The bathroom wars have sadly come to our schools here in the East Penn School District. A fight has been raging nationally for over a year now, as opponents of extending civil rights protections to transgender men and women have focused public attention on public bathroom use in places like Texas and North Carolina. An East Penn family has now made our schools a part of this national political debate by insisting that transgender students be excluded from the locker room their daughter uses at Emmaus High School.
Regardless of your knowledge of our district’s transgender population or your views toward transgender civil rights, let me suggest that this is a manufactured controversy, for three reasons.
Reason #1: Current district practice is the result of our own policy, not that of the Obama administration.
The U.S Justice Department, under the Obama administration, issued a letter this past spring indicating that districts must not discriminate against transgender students in any school facilities, including bathrooms and locker rooms. The letter set off a firestorm of controversy nationally, with opponents of President Obama citing it as an example of legal misinterpretation and federal meddling in state and local affairs. The family here in East Penn have cited the letter as a chief motivating factor in bringing the controversy to our district.
But here’s the thing: The practices of our district toward sexual minorities such as gay, lesbian, bisexual, and transgender students were in place long before the letter from the U.S. Justice Department. The district’s Nondiscrimination in School and Classroom Practices Policy (#103) was passed on February 23, 2015-- more than a year and a half ago. Moreover, the policy was developed after collecting input from local school administrators, local teachers, our own local school board, and local student groups. It was presented multiple times at local school board meetings, where it was available for public review and comment by the local community.
This is not an Obama issue, a Republican vs. Democrat issue, a liberal vs. conservative issue, or a federal vs. local issue, and nobody in our community benefits from attempts to make it part of such battles.
Reason #2: Our children should not be used as pawns in political battles.
This leads to the second important reason. We should, of course, have vigorous debate over President Obama’s policy initiatives and legal interpretations. But we should not use the children in our schools as pawns in this debate.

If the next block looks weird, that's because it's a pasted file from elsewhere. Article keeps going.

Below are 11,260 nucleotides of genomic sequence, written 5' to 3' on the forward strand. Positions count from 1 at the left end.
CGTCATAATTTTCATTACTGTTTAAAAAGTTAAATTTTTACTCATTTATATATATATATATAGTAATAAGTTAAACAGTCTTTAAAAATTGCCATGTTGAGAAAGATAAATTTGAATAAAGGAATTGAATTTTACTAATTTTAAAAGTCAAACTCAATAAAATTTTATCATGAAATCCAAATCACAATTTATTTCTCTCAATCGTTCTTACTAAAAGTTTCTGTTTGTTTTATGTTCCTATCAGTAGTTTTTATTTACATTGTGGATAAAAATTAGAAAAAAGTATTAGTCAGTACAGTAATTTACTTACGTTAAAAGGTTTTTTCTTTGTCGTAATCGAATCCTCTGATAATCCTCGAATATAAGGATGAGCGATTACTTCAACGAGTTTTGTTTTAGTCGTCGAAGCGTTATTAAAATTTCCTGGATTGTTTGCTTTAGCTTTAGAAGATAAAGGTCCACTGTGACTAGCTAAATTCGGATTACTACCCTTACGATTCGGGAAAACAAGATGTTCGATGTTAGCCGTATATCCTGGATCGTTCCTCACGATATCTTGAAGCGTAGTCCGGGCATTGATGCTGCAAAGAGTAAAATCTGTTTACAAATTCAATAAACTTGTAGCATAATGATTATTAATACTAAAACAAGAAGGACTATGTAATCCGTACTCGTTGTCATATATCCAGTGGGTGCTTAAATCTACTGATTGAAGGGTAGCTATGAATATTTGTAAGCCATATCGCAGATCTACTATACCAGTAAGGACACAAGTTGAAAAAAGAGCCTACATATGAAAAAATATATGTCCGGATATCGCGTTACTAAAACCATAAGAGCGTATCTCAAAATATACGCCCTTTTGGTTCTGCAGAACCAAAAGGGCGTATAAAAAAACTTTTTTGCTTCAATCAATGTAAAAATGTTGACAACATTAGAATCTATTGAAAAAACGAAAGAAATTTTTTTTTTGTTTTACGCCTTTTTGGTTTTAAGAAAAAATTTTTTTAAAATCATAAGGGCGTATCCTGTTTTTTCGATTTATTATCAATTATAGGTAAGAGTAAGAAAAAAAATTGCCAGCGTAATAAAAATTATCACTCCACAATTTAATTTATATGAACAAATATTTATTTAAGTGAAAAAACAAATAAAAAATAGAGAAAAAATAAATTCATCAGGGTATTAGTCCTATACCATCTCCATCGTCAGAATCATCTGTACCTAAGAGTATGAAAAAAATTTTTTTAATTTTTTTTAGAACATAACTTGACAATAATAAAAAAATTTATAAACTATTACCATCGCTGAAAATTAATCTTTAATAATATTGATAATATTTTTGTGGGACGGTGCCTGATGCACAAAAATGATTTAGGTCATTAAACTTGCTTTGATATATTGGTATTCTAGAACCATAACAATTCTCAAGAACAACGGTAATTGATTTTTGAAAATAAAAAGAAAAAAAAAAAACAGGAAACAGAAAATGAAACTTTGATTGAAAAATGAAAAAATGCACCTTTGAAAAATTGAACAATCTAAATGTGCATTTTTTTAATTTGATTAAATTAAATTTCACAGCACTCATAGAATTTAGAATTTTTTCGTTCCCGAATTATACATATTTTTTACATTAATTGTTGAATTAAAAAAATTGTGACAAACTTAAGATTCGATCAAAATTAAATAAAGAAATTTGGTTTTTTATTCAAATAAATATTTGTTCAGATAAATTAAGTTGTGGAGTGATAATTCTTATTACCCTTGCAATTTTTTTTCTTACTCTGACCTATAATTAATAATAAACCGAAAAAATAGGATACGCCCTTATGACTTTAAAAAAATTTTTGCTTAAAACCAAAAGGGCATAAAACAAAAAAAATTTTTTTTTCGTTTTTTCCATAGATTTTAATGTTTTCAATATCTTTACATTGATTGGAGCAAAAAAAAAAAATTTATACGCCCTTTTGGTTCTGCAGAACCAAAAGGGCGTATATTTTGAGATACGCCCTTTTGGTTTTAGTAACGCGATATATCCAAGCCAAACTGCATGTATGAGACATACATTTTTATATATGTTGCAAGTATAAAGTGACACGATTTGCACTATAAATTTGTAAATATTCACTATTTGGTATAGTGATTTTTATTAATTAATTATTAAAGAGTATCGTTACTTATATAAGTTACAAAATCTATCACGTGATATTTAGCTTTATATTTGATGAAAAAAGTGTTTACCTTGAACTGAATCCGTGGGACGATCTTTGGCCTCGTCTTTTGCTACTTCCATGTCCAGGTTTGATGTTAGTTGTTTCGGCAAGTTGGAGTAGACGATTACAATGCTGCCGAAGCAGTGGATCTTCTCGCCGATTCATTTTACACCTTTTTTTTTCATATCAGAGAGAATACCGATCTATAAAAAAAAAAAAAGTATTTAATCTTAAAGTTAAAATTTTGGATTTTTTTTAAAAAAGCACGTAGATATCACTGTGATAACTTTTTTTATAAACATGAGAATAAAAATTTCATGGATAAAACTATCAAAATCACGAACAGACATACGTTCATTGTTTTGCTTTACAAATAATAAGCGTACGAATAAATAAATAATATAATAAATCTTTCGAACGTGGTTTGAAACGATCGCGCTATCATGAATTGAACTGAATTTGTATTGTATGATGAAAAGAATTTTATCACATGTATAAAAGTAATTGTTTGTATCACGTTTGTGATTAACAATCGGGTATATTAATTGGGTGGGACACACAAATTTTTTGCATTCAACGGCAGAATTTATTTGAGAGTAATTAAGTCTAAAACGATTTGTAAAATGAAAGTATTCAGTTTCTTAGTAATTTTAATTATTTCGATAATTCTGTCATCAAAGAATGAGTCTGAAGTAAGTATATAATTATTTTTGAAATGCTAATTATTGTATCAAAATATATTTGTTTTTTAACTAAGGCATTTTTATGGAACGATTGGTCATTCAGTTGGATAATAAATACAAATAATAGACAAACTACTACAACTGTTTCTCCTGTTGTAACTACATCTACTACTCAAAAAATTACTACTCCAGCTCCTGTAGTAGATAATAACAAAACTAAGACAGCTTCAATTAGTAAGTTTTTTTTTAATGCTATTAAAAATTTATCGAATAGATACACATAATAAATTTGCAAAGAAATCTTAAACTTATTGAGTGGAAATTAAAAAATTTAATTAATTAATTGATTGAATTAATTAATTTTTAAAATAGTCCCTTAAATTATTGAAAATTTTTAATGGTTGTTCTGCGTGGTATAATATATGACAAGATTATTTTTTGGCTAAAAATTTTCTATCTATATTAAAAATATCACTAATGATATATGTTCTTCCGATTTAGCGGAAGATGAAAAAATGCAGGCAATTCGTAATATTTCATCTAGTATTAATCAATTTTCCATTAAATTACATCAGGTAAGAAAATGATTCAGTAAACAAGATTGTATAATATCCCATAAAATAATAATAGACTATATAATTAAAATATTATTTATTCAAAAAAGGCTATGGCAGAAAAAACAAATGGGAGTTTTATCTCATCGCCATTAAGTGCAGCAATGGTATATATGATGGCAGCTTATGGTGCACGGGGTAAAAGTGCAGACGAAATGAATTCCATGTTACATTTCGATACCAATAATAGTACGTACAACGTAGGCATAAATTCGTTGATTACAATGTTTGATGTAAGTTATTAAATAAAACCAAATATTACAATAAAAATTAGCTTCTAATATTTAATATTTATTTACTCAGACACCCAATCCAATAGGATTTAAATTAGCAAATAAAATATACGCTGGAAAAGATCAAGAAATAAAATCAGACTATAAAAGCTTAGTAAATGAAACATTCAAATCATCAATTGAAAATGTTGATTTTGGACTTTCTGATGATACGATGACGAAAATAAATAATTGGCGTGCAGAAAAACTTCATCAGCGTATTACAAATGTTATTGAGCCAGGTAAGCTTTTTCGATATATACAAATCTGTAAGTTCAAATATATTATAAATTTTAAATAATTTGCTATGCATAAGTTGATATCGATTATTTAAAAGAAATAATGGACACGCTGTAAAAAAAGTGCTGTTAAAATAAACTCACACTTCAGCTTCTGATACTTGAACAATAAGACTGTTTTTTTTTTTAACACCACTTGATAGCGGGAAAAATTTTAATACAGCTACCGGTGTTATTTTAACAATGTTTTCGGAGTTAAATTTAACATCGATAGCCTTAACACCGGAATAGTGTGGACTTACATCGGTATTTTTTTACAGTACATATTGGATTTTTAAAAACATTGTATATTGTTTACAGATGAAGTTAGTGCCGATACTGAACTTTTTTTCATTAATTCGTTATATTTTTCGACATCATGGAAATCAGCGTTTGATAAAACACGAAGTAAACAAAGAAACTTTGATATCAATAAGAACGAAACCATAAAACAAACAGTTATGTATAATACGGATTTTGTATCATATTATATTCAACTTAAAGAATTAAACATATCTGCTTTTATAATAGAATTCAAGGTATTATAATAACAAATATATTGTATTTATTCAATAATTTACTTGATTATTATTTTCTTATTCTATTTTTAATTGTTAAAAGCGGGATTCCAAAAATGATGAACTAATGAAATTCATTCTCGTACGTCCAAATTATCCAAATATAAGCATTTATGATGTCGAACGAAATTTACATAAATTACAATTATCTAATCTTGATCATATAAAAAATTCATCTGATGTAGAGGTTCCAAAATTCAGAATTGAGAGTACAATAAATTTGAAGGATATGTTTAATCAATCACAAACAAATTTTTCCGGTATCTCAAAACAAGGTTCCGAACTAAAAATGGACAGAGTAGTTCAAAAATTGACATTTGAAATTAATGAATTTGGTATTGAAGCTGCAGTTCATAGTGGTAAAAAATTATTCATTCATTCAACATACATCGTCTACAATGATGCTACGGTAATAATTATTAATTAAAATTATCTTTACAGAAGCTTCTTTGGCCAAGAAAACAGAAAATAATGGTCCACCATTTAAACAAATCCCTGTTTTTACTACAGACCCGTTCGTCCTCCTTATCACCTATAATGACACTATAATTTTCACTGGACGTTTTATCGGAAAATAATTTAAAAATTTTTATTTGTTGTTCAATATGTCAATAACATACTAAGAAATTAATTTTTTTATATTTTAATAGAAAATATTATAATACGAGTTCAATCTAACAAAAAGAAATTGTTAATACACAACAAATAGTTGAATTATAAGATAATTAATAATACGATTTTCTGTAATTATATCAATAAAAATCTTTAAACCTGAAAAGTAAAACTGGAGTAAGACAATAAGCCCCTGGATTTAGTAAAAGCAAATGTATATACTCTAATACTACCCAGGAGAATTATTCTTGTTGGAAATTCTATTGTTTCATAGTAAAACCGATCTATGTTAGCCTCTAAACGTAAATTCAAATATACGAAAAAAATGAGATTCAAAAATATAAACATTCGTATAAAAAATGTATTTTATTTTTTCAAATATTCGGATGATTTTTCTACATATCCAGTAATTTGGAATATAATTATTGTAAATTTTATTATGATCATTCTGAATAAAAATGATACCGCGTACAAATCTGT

Through my own conversations with students, teachers, and administrators, I understand that students are almost always able to easily and amicably come to terms with transgender students and their full participation in school life, just as students have come to terms with women in schools, with racial minorities in schools, and with gay, lesbian, and bisexual students in schools. This does not mean that students don’t have questions and concerns, nor does it mean that they all agree with one another. But they are ready to respect one another and respect that we live in a diverse community that values equality between different people.
The trouble arises when our kids return home and discuss these issues with the adults in their lives. Some adults too quickly hitch the many different student identities to larger political debates and battles. This is wrong, no matter what side of the debate you happen to be on. Don’t make children in our local community the foot soldiers in national partisan fights.
Reason #3: ALL children at East Penn have access to accommodations
And this brings me to the third and most important point. All our students-- including the student of the family who has ignited the controversy-- deserve to feel respected and feel safe in school. Nobody is forced to undress or shower under conditions that make them feel uncomfortable. Students routinely use bathroom stalls and other private areas. Students who are uncomfortable changing in the locker room or using restrooms are offered further options, from changing in a nurse’s bathroom to taking summer gym.
So this is ultimately a manufactured controversy, fueled by a lack of knowledge of actual school policy, unfair in its use of students as pawns in a national political fight, and fueled by a desire for the public spotlight rather than easy, pragmatic accommodation of one family’s beliefs.
Let’s get our focus out of the bathrooms and locker rooms, and on to ways we can improve our schools for everyone.